The announcement of GDPR sent ripples throughout the business world. Companies which focused on sales and marketing were quick to start worrying – suddenly, they had to completely rethink how they were able to store and utilize customer data. Gone were the days of keeping unwilling customers on file and constantly reaching out to them. The pool of potential leads began to drain, with serious penalties threatening anyone who treated the regulations as needless red tape.
Worse still, there are few companies out there which can claim that GDPR does not affect them. Virtually all businesses now handle customer data in some form or another, and failing to collect, store or utilize it in line with the new European regulations can result not only in mountainous fines but also disastrous reputational damage.
Despite this, many organizations failed to fully comprehend the scope of change required to become compliant with GDPR by the 25 May 2018 deadline. The new legislation requires changes not only to storage and IT, but also staff behavior, advertising, cybersecurity, customer support and more!
However, that is not to say that GDPR is wholly negative. It can even be seen as a vehicle for positive change: with greater data security and a more receptive customer base, businesses can exercise a more personal and granular approach, with the potential to not only remain GDPR-compliant but also enjoy greater efficiency and boosted profits. Many businesses are even treating GDPR-compliance as the new ‘going green’ of public relations. For example, you could take the time to show customers how much you care about their privacy by incorporating GDPR into your advertising!
Still, there is no shortage of companies which are still only just now starting to understand why it is so crucial to study GDPR. Let’s take a look at some of the biggest reasons why upskilling your staff in GDPR should be a key priority for your company.
How will I be penalized for data protection breaches?
Before we move on to the benefits of studying GDPR, we should get the penalties out of the way. There is no denying that failing to incorporate the General Data Protection Regulations can be disastrous for absent-minded businesses.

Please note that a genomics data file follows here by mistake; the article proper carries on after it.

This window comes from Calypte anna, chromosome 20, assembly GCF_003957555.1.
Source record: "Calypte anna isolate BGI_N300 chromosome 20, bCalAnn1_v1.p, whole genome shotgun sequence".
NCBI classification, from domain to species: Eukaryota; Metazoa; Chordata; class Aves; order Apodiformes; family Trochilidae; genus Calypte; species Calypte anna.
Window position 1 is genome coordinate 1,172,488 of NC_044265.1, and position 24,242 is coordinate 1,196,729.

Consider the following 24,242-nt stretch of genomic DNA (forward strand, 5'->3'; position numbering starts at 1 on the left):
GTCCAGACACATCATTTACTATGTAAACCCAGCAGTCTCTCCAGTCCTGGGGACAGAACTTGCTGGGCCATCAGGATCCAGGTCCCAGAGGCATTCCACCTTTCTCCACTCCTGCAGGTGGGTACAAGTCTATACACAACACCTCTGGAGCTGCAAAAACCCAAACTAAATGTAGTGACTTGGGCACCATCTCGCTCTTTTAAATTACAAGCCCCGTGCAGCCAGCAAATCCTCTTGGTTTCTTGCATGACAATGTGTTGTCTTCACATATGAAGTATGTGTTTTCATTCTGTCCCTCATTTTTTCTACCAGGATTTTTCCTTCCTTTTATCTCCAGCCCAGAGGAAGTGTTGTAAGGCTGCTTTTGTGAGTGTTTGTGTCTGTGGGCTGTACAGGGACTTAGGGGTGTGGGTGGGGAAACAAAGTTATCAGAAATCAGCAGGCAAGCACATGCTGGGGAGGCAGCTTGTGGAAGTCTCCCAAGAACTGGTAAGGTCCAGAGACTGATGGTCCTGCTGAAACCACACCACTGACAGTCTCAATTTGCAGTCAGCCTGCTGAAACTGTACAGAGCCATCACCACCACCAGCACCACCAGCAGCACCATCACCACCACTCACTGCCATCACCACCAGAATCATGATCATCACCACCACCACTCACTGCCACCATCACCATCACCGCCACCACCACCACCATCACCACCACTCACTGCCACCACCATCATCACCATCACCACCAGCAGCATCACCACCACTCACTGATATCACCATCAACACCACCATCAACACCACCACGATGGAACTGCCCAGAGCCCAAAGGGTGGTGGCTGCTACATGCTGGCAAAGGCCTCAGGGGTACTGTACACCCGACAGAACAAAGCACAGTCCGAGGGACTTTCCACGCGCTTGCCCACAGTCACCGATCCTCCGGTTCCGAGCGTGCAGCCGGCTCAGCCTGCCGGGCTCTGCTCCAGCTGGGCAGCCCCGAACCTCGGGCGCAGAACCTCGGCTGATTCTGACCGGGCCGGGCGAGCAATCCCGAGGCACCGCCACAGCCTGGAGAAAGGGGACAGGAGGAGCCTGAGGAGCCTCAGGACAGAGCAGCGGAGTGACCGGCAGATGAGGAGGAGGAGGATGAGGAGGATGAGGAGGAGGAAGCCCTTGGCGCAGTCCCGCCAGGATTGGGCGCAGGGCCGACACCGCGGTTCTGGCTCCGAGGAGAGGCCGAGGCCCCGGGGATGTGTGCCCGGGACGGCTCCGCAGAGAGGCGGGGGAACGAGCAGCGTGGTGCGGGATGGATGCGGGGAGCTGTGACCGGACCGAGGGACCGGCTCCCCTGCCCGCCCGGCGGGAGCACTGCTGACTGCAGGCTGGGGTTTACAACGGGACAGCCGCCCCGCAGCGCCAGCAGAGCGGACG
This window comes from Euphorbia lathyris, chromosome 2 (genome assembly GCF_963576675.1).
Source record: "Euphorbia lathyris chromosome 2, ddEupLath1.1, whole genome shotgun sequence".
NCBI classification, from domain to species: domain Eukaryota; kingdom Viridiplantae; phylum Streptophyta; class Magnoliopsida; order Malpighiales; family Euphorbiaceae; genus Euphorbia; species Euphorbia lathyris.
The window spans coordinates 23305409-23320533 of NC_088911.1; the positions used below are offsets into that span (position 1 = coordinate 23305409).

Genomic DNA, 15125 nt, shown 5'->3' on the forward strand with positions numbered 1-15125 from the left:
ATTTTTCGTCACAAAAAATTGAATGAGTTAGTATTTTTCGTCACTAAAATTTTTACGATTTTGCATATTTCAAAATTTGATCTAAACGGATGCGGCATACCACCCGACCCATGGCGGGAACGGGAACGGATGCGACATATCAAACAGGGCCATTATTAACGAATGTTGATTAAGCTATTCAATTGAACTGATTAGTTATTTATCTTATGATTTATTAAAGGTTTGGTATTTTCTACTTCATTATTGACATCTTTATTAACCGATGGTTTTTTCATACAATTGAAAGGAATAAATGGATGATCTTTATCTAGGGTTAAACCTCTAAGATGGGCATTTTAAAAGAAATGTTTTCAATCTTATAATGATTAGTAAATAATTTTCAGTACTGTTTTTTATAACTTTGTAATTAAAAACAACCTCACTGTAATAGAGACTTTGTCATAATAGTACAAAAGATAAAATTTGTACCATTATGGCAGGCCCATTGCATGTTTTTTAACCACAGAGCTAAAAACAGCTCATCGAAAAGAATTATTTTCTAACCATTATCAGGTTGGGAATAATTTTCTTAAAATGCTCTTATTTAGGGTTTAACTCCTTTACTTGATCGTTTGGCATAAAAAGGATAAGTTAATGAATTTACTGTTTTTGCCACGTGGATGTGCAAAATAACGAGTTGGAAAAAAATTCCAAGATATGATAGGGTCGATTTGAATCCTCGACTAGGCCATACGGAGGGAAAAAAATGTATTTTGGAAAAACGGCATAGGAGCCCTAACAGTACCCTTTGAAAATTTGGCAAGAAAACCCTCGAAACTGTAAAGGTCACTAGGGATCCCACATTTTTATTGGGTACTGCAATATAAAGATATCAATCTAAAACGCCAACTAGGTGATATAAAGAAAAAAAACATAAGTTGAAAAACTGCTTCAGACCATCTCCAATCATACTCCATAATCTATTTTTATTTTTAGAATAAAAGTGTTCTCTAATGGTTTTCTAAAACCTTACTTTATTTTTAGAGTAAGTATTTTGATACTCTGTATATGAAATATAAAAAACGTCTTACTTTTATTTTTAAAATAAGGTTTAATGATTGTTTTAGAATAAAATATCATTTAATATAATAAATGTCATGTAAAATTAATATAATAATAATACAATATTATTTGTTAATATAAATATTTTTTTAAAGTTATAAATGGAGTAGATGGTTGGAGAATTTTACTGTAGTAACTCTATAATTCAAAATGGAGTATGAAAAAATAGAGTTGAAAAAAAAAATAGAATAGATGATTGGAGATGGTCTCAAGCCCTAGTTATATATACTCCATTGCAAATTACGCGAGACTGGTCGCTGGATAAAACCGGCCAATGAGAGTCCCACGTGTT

- Lesser fine: Infringing on your obligations (such as allowing data security breaches) can carry a fine of up to €10m or 2% of your company’s annual global turnover (whichever is highest)
- Maximum fine: Infringing on an individual’s privacy rights can carry a fine of up to €20m or 4% of your company’s annual global turnover (whichever is highest)
As scary as this may sound, it is important to realize that these fines are not quite so cut and dry as you might think. Not every offending company will necessarily lose €20m! Instead, GDPR regulators will consider a number of factors, including:
- The extent of the non-compliance
- The severity of any personal data breaches
- Measures taken to be GDPR-compliant
- The degree to which ‘privacy by design’ has been respected
- The nature, gravity and duration of the infringement
In a case where you are caught out, it will be paramount for you to demonstrate exactly what you have done to become GDPR-compliant, such as providing staff training, making risk assessments or restructuring your storage system. This will allow you to avoid extreme fines, as even fully-compliant systems are not completely invulnerable to criminal activity.
You can also prepare for potential breaches by taking out a cyber insurance policy. However, this will not necessarily be an adequate safety net for major breaches: typically, insurance providers will only partly cover the cost of individual breaches (after all, nobody wants to have to fork over €20m!) You should also consider the fact that, even if insurance can cushion the financial blow of a GDPR penalty, it will not make up for your loss of reputation with customers. In other words, it will still be worth investing in compliance.
There are also additional penalties and sanctions to consider on top of the larger fines. You may also face administrative fines, reprimands, temporary or definitive bans on processing data, the suspension of data flows to 3rd-country recipients and so on.